That’s surprising; none of the other numbers are. The Pistons lead the league by a wide margin in percentage of points scored in the paint, and that ratio spikes even higher when they play big. Related is their reign on the offensive glass; Detroit leads all teams in offensive rebound percentage, and that dominance intensifies with Smith, Monroe, and Drummond playing together. The Pistons shoot far fewer three-pointers and free throws with their starting frontcourt on the floor, owed to the lack of space – for ball-reversal three-pointers and driving lanes – presented by pairing J-Smoove with two true big men.

What vexes, interests, and perhaps springs optimism is that Smith-Monroe-Drummond units assists on almost 4% more baskets than Detroit does on the whole. Some of that speaks simply to the advantage of more talented players being on the floor; guards like Brandon Jennings and Rodney Stuckey should be more reluctant to isolate when playing with other legitimate offensive threats.

But the unique passing talents of Smith combined with an uptick in assisted field goals suggest there’s major room for offensive growth with these units. Despite that hugely debilitating addiction to long jumpers, Smith isn’t a selfish player. His all-court vision and handle makes him one of the league’s most versatile players. Monroe has a bit of similarly underrated intellect in his game, too; having spent two years playing in the Princeton offense at Georgetown, he’s an especially adept passer from the high post.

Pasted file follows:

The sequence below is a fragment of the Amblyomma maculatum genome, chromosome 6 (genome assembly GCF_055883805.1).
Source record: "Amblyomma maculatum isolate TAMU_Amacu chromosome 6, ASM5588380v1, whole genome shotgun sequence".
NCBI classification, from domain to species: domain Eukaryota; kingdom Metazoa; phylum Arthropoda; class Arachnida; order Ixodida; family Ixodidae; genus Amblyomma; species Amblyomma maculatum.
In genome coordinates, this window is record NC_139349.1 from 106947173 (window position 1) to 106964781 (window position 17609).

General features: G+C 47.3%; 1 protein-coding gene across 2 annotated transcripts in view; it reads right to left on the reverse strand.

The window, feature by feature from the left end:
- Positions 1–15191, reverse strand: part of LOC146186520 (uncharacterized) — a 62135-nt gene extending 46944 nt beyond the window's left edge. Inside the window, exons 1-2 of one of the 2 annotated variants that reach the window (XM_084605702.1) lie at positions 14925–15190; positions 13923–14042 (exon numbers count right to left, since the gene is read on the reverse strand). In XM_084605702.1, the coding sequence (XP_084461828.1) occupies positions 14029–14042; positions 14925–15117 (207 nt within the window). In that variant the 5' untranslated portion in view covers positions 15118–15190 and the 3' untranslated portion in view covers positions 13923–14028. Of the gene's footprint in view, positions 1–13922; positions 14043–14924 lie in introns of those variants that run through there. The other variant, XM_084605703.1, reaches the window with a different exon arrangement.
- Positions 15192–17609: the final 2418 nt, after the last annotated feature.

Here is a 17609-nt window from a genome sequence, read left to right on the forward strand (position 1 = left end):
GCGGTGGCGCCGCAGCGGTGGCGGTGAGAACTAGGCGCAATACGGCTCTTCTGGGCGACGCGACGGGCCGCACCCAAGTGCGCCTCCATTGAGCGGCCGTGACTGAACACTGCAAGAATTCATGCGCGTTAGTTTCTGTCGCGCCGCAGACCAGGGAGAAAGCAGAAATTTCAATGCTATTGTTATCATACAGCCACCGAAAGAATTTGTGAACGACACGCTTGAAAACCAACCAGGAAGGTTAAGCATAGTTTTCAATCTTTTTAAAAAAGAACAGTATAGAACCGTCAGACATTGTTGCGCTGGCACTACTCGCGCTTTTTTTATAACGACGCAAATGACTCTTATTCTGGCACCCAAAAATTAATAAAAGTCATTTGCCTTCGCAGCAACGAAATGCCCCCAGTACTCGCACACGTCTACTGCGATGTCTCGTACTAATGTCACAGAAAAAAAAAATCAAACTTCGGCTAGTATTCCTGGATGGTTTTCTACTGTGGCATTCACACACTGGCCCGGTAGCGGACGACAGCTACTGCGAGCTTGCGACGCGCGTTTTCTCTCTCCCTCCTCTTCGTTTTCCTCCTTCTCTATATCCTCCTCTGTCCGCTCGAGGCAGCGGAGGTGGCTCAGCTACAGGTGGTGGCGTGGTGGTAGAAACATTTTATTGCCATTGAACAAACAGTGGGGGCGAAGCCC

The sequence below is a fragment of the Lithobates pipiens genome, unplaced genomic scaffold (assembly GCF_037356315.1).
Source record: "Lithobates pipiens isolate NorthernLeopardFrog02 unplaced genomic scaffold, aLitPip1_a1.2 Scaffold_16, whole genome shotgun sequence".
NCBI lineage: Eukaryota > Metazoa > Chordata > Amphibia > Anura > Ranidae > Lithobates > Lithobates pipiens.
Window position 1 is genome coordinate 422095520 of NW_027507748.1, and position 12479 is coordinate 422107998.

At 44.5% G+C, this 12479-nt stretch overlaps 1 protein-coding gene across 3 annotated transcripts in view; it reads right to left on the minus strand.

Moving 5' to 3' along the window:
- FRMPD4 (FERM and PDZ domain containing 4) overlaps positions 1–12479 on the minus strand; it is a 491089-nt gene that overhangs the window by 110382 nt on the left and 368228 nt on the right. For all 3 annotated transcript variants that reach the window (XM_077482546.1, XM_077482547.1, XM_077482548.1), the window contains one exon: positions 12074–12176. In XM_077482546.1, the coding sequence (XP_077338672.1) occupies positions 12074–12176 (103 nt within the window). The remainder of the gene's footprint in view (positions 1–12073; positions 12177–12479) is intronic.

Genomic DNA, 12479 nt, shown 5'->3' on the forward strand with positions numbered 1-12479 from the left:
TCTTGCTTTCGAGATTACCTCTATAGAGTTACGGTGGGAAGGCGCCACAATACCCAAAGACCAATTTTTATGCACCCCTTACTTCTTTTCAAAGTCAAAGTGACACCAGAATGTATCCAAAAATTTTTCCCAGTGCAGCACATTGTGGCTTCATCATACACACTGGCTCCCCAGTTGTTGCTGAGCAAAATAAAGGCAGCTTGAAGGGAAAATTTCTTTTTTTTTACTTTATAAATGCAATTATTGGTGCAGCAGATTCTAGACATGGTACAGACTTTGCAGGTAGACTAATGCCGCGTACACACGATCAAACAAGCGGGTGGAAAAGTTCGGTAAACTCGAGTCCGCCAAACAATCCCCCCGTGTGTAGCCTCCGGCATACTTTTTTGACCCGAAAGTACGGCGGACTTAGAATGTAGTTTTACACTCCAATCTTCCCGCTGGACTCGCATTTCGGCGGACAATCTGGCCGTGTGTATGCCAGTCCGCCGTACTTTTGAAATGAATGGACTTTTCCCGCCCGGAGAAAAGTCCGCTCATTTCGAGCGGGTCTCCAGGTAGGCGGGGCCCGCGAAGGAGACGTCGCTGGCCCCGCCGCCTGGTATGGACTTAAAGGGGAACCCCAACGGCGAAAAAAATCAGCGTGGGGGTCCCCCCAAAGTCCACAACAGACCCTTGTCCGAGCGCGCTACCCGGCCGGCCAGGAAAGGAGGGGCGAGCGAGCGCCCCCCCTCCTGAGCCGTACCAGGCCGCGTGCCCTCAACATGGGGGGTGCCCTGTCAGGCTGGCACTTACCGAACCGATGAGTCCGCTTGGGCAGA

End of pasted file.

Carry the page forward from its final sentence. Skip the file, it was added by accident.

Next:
All of which goes to say that the Pistons may have ways to make up for a lack of spacing other shooting-challenged teams don’t. The passing exploits of Smith and Monroe combined with Drummond’s unrivaled threat as a finisher at the rim provides opportunity for interesting wrinkles in theory. Jennings has made subtle improvements as a floor general, Stuckey’s been re-born as an impactful bench scorer, and even Smith’s off-ball movement deserves minor plaudits. Plus, Kyle Singler and Kentavious Caldwell Pope are bound to heat up from deep eventually. There are the makings of a better offense than merely average in Detroit, basically, a scary thought for an Eastern Conference middle class that won’t stop growing.